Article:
Fermented horsetail tea is an effective fungicide that helps avoid most fruit tree and vegetable patch diseases.
Horsetail can be harvested virtually anywhere since it is one of the most common wild plants. Fermented tea is very easy to prepare from it, and waiting time before use is short.
Finally, avoid growing it in your own garden, it is a truly invasive species that will overtake your plot unless you lock it in as if it were bamboo!
An alternative is to have it grow in a large tub. It also does great at the foot of conifer hedges, that can be locked in by pavement on either side.
Steps to prepare fermented horsetail tea
Basic and most effective recipe
This technique is a simple two-week cold maceration: no boiling, just waiting.
- Harvest 35 oz (1 kg) fresh leaves.
- Add 9 quarts (9 liters) rainwater (softer).
- Macerate for 1 to 2 weeks.
- Avoid using metallic containers for maceration.
- Mix regularly (twice a day is ideal) or use a bubble blower as for aquariums.
- Filter to remove any residue and produce a perfectly clear liquid.
Quicker but less nourishing, boiling
An alternative recipe, instead of two-week cold maceration, is to let it macerate for only 24 hours. After this day-long maceration, boil the leaves and water together for 20 minutes. Cool and filter before use. This makes the fermented tea available for use much earlier.
Boiling, however, degrades some of the nutrients of the plant so it won’t have such a high fertilizing side-effect, but that’s a secondary consideration when treating against diseases.
Horsetail tea from dried powder
Out of season, it’s hard to get fresh horsetail. You can still make this “magic potion” from dried horsetail! That way, all you need to do is dehydrate the weeds in season and then rehydrate them later on, when you need to use the plant.
Powdering helps the plant break down faster when preparing the mix, but it will also work well with whole dried plants.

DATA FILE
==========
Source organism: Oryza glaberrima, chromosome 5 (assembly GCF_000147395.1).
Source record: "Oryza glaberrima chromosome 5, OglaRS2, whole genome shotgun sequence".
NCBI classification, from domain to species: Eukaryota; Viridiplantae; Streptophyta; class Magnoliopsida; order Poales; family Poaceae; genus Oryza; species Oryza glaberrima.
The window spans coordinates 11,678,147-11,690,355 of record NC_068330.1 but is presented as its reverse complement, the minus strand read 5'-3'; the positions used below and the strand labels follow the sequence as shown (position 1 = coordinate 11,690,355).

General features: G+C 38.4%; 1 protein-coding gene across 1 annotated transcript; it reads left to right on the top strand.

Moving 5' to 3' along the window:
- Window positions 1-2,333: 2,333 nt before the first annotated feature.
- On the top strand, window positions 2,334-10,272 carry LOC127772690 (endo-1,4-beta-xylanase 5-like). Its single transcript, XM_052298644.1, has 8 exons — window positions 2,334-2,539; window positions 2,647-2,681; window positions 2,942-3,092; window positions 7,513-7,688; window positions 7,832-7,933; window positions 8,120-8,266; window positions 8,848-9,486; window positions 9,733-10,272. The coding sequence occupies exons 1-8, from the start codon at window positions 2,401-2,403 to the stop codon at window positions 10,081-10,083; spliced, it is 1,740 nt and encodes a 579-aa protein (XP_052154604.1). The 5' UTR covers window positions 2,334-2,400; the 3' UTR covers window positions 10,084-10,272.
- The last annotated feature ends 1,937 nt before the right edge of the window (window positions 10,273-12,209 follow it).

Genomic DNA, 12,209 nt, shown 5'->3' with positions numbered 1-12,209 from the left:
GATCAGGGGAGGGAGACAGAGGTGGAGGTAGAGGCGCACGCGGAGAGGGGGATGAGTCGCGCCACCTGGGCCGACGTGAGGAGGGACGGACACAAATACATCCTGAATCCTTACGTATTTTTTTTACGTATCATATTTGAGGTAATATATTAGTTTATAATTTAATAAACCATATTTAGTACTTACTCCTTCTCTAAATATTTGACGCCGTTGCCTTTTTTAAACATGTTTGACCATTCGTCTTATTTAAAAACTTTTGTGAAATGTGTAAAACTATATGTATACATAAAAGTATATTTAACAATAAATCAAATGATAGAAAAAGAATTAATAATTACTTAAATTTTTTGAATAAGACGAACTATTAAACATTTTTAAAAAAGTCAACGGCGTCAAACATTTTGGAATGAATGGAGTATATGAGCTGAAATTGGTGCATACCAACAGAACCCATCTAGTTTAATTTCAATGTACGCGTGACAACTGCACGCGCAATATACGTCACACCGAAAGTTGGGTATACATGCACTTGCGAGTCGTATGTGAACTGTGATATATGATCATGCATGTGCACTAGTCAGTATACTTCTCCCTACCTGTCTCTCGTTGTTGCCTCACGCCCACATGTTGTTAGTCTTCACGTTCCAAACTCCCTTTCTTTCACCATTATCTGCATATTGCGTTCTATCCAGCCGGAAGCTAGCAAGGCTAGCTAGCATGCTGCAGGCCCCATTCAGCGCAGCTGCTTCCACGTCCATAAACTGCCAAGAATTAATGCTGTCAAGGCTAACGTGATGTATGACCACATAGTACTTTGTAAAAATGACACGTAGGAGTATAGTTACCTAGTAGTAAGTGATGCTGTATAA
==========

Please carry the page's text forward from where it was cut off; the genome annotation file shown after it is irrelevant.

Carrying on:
- Use one-tenth the weight. For instance, instead of 35 oz of fresh leaves, just use 3.5 oz of dried material (100g instead of 1 kg).
Again, you’ve got two options here: you’ll get more nutrients if you ferment this material, but you can use your mix faster if you boil it. For both options, just follow the steps described above, adjusting for dried weight (use only 10% of the basic recipe).
- Try to add in a couple handfuls of any other fresh weed (nettle, comfrey…). You can also use any low-lying leaves from other plants, without rinsing them off. These will bring in the yeasts necessary for fermentation to start off fast.
- Adding other yeasts like bread yeast or a live yoghurt also works great.
Other than that, follow the same process!
Using fermented horsetail tea
Fermented horsetail tea is mainly used in spring and in fall, when diseases are most certain to appear.
- Since it is absolutely harmless to plants, spraying is possible all year round.
Mixing ratio is 10% fermented horsetail tea to 90% water.
- If my 10-quart (10 liter) sprayer contains 9 quarts (9 liters) water, I’ll add 1 quart (1 liter) fermented tea and have a great disease repellent.
Spray regularly to avoid all chance of disease.
Diseases that horsetail tea can treat
Horsetail tea is particularly effective against:
- Damping off on seedlings
- Powdery mildew
- European brown rot or rotting fruit
- Peach leaf curl
- Apple scab
- Grape erineum mite
- Different types of Septoria and black spot: rose black spot, maple black spot and strawberry tree black spot among others.
Keeping excess fermented horsetail tea
Again, choose a sealed container that is not made from metal.
Use a wood barrel or plastic jug or barrels.
Avoid iron, copper and other metal-like containers since they would react with active ingredients and render them ineffective.
Most important is to keep the fermented tea “alive”: all yeasts contained in such fermented weeds must be protected from freezing and from heat waves.
Although the base material is free, the time you put in it needn’t go to waste. You can spray leftover tea on healthy plants to give their immune system a boost, too!
Indeed, sometimes fungal diseases are present even if the plants don’t show any symptoms yet. For instance, on some Septoria host plants like tomato, incubation can last from 2 to 4 weeks before the first spots appear.
Smart tip about horsetail tea
- Magic potions to help you garden naturally
- Fermented nettle tea, fertilizer and disease repellent
- Top 5 weeds to make weed tea from